Madi Jacob joins the ATF team of trainers with a great passion to serve and brings a wide range of experience and knowledge to the program. Madi is a state and nationally certified Athletic Trainer and has spent the last 15 years working in this field. She received her Bachelor’s degree in Health and Exercise Science from Northwestern State University and a Master’s degree in Biblical Studies from Dallas Theological Seminary. She has worked for schools, hospitals, and clinics in both TX and LA and has extensive knowledge and experience in biomechanics and strength training.
From a very young age Madi and her family spent their summers serving at a camp for children with disabilities. She has years of experience working with varying physical and mental disabilities and considers this a passion in her life to serve this demographic. More recently Madi has worked as an Athletic Trainer at a local high school and has gained countless hours of experience working with these athletes. She has developed off-season strength and conditioning programs, rehab programs for injuries, as well as many hours of sports psychology sessions. Although Madi is fascinated by the human body and enjoys working with athletes to recover from injury, it is connecting with their heart and seeing a positive change from within that motivates her to continue her work. Madi is often found in the gym adding humor to the environment while challenging the athletes to push a little harder because she knows that the human will inside is much stronger than we sometimes allow ourselves to believe.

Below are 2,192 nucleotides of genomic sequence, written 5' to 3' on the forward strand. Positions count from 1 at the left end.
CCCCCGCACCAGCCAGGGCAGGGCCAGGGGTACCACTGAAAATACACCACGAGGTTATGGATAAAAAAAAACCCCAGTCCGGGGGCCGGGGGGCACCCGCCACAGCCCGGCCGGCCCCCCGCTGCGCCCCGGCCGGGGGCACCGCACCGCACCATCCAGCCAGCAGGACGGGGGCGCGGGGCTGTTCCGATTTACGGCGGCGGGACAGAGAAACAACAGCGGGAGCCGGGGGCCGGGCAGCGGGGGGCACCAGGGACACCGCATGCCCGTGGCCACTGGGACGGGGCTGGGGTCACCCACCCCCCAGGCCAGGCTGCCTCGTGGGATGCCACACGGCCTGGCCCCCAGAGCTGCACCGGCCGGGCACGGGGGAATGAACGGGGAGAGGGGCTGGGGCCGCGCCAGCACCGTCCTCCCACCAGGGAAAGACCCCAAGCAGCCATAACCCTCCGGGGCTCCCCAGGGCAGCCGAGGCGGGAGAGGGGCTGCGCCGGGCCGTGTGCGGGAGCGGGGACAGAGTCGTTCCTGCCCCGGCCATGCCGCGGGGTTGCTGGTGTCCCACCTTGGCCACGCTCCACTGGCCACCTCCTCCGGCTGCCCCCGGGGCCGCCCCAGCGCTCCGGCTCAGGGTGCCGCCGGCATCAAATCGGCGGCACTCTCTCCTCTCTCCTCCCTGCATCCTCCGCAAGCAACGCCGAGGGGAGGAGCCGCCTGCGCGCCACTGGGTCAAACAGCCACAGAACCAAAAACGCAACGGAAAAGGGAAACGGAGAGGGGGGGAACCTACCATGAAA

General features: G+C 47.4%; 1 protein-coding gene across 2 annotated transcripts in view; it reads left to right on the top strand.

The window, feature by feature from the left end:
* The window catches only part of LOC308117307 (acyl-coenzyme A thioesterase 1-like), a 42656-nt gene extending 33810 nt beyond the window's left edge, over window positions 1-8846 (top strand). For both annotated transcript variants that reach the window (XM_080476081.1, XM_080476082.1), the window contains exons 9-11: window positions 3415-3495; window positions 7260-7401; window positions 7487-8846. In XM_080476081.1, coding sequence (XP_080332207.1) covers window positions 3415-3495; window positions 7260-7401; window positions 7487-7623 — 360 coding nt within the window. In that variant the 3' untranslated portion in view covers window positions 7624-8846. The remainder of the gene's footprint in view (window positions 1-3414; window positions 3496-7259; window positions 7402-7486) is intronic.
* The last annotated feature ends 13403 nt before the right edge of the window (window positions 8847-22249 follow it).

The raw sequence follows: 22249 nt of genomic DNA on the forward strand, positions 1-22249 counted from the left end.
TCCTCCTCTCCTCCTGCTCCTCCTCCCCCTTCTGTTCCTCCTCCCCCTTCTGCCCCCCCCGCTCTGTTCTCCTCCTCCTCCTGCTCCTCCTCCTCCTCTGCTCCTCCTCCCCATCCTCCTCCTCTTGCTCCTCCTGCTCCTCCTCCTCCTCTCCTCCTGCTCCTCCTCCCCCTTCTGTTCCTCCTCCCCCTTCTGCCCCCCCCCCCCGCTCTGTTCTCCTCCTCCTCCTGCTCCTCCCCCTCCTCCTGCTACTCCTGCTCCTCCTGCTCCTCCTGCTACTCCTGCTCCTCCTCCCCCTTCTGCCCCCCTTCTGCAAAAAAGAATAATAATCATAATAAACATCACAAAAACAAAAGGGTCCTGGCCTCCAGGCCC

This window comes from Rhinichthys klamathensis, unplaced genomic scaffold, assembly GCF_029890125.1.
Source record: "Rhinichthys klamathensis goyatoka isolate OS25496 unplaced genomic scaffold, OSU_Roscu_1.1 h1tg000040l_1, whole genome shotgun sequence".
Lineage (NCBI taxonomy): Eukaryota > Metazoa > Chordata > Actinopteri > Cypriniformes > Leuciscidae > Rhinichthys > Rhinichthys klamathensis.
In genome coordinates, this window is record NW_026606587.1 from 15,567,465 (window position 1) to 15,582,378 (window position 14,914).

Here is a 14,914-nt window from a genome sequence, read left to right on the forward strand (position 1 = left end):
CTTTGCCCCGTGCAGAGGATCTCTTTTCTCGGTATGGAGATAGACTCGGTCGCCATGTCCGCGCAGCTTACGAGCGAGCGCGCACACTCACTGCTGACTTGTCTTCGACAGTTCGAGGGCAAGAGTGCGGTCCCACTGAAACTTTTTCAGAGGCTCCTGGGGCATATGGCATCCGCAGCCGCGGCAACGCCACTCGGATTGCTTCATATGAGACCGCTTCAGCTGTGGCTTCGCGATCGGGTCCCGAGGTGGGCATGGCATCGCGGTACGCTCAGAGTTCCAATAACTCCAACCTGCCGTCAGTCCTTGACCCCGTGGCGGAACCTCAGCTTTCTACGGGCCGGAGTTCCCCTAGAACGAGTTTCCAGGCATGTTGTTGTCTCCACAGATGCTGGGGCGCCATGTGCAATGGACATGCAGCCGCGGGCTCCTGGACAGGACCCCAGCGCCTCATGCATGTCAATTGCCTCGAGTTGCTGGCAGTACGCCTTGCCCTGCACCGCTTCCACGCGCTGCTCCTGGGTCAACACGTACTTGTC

What excites you about the mission of ATF?
“I LOVE the prospect of hope . . . Our mission is restore hope through movement to those with physical impairment. There are so many people who lose hope after they are injured. They feel like they cannot dream anymore or that their dreams will never become reality. At ATF, we challenge our adaptive athletes to dream big and then we make a way for them to achieve their dreams. It’s a beautiful thing to watch them live out their dreams and to help restore hope in their life!”
What is the most challenging aspect for you as a trainer at the ATF gym?
“Even though the athletes in our gym have sustained significant injuries and many are missing limbs and/or have spinal cord injuries, each one has the ability to make huge strength gains in the gym. The most challenging thing for me is the part I enjoy the most – how do I modify each activity to fit the specific adaptive need of each athlete? Every day is a new challenge and no two athletes are the same – they each have individual adaptive needs. These challenges force me to really understand how the body works while being creative and think outside the box on how to get accomplish the goals that are set.”